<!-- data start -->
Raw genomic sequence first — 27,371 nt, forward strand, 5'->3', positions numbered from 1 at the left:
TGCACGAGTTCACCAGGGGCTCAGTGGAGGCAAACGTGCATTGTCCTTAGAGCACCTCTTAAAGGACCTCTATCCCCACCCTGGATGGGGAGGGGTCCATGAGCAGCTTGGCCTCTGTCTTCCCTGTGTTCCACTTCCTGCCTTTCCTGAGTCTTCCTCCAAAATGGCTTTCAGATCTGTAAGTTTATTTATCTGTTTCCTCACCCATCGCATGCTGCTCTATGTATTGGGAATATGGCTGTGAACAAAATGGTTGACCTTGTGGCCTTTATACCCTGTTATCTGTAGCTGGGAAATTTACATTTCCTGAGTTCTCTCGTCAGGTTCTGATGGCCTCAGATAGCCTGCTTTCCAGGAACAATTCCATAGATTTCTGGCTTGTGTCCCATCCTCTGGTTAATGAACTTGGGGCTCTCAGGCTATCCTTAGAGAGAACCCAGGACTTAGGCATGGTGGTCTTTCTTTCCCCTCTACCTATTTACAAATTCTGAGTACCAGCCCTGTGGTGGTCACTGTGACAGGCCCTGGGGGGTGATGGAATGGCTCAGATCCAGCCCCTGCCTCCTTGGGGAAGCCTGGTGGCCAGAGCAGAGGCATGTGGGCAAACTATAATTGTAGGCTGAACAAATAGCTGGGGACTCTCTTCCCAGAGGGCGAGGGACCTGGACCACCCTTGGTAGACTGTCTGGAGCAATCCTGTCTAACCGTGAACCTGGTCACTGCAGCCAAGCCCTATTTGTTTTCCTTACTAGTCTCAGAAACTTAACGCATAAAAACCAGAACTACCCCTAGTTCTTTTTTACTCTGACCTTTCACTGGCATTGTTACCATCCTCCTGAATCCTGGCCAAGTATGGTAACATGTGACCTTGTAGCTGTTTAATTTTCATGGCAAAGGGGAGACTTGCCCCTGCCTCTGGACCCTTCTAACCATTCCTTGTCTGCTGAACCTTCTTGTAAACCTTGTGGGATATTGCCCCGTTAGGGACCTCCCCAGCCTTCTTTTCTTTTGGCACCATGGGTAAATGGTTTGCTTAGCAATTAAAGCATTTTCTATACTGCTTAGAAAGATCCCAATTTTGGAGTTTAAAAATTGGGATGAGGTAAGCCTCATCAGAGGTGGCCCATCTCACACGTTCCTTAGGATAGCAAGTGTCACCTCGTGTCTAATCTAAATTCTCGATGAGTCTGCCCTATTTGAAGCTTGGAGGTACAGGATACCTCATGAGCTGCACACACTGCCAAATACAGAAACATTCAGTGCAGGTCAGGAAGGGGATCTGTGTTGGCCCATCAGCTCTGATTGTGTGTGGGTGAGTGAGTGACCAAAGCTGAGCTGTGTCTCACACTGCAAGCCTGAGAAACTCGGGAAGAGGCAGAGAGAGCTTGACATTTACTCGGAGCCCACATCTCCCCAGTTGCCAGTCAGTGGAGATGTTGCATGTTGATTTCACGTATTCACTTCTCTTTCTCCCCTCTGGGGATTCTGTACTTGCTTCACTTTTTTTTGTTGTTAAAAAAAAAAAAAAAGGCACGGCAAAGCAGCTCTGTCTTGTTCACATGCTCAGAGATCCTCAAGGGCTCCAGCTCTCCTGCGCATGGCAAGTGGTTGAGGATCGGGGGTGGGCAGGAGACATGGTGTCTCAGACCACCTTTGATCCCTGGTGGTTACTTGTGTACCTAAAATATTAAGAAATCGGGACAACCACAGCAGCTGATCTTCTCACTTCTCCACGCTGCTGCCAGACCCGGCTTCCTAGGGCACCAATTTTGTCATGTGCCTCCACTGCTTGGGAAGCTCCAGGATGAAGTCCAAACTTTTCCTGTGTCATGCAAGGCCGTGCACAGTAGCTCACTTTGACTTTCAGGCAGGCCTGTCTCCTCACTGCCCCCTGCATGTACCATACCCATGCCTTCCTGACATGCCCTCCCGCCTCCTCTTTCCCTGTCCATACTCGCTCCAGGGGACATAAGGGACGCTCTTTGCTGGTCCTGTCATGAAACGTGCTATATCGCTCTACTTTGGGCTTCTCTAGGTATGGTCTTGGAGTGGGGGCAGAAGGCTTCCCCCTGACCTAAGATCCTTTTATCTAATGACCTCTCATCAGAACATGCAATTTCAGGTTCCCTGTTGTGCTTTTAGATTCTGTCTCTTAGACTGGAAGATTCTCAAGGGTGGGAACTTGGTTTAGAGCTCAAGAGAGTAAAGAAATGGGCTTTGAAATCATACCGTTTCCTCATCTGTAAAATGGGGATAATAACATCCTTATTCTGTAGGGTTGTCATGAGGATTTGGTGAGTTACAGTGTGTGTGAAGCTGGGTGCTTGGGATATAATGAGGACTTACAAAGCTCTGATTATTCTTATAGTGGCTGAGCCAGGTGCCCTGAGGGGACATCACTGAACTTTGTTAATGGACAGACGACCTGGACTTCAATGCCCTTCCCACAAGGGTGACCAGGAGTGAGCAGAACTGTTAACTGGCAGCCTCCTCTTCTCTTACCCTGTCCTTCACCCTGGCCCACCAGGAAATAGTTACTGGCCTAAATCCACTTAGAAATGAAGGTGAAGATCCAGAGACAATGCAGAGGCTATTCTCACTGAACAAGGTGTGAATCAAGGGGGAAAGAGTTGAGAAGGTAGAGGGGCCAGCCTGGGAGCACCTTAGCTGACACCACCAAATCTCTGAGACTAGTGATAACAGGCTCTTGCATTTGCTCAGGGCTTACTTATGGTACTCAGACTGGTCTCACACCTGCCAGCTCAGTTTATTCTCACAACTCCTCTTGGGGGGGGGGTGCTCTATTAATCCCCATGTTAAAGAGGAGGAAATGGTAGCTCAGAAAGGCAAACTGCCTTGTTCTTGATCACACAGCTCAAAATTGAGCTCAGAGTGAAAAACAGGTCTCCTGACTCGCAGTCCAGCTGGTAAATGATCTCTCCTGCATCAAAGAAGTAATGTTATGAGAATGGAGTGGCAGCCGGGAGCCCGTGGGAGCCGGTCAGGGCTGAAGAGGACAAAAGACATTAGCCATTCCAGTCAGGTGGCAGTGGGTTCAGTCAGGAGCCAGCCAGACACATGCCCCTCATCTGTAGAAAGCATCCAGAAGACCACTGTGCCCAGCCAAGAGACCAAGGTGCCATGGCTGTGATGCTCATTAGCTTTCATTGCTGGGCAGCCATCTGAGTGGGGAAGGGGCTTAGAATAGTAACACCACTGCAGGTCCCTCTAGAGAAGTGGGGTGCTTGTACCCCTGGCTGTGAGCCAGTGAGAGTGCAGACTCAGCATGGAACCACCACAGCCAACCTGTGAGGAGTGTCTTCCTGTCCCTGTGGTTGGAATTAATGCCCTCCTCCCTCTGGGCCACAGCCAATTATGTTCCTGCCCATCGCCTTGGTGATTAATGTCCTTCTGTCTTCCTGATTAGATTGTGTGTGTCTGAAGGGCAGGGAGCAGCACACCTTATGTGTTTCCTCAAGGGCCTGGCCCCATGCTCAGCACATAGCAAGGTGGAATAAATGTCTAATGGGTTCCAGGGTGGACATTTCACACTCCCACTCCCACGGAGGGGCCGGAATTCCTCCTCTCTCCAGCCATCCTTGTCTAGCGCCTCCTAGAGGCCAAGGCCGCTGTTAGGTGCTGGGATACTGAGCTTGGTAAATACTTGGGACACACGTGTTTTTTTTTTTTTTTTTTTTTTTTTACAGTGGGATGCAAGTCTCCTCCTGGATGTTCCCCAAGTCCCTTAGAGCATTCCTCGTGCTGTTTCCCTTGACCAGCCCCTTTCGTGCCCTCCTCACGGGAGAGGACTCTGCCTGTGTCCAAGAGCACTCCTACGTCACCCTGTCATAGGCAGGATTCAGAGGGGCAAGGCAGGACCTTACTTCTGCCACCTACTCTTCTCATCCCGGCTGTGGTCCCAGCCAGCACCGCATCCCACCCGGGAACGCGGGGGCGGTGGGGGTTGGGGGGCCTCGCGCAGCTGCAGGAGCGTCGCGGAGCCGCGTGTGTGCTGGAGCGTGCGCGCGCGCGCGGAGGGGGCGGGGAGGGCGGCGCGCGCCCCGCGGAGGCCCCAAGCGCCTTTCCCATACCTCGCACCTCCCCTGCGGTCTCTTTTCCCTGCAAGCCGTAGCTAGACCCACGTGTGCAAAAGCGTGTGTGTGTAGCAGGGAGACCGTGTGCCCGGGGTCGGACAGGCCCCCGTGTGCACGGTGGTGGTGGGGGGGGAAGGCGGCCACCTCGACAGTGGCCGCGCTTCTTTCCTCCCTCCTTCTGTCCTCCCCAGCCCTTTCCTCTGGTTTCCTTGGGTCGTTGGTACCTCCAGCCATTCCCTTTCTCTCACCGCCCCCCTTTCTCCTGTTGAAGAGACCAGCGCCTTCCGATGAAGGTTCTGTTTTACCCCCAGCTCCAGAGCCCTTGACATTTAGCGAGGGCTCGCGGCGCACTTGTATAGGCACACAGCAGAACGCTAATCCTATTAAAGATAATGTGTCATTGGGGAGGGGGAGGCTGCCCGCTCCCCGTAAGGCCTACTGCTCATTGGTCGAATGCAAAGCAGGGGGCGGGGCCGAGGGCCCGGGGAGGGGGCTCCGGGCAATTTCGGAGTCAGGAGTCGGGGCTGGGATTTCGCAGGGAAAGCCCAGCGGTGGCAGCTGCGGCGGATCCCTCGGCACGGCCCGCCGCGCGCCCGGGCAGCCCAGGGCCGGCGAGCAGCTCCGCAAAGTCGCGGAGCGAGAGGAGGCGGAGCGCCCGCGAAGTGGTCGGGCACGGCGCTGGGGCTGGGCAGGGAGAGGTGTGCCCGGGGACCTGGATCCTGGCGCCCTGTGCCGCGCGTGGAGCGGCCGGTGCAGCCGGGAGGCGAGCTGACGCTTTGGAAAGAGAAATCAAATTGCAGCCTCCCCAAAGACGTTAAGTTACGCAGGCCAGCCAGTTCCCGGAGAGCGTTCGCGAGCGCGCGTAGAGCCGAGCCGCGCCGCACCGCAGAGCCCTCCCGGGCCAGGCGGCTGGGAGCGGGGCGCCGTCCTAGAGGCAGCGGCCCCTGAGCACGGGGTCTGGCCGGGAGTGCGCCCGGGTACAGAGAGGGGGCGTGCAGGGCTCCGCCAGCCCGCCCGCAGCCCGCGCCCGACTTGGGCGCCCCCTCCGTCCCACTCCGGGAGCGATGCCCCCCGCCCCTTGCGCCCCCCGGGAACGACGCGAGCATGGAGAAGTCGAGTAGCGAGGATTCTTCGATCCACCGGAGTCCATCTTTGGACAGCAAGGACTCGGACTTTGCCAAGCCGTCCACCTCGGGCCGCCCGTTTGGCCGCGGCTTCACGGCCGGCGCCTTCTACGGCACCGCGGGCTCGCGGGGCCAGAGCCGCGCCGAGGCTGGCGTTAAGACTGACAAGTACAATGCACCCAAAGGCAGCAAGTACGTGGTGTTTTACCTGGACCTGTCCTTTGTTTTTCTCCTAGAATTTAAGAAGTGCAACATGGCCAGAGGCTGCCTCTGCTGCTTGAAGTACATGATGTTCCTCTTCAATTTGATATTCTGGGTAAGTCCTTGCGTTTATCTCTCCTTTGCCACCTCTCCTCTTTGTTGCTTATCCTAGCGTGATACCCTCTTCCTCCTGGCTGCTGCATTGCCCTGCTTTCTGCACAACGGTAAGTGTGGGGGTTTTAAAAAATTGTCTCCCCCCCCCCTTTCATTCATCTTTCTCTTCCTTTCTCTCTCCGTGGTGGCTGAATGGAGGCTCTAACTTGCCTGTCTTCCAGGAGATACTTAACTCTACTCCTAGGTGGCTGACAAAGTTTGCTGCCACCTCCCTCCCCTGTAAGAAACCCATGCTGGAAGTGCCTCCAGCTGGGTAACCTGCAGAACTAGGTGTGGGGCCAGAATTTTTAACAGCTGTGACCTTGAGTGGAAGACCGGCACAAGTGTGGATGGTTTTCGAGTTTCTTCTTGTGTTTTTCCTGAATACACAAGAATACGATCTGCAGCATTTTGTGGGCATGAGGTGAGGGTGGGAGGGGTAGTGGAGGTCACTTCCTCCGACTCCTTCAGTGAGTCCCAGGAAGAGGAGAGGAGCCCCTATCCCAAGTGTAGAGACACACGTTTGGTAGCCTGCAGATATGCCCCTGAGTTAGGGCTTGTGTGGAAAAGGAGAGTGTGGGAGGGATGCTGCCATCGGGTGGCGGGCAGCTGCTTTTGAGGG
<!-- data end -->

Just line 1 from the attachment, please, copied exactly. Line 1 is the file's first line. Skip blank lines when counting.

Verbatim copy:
Raw genomic sequence first — 27,371 nt, forward strand, 5'->3', positions numbered from 1 at the left: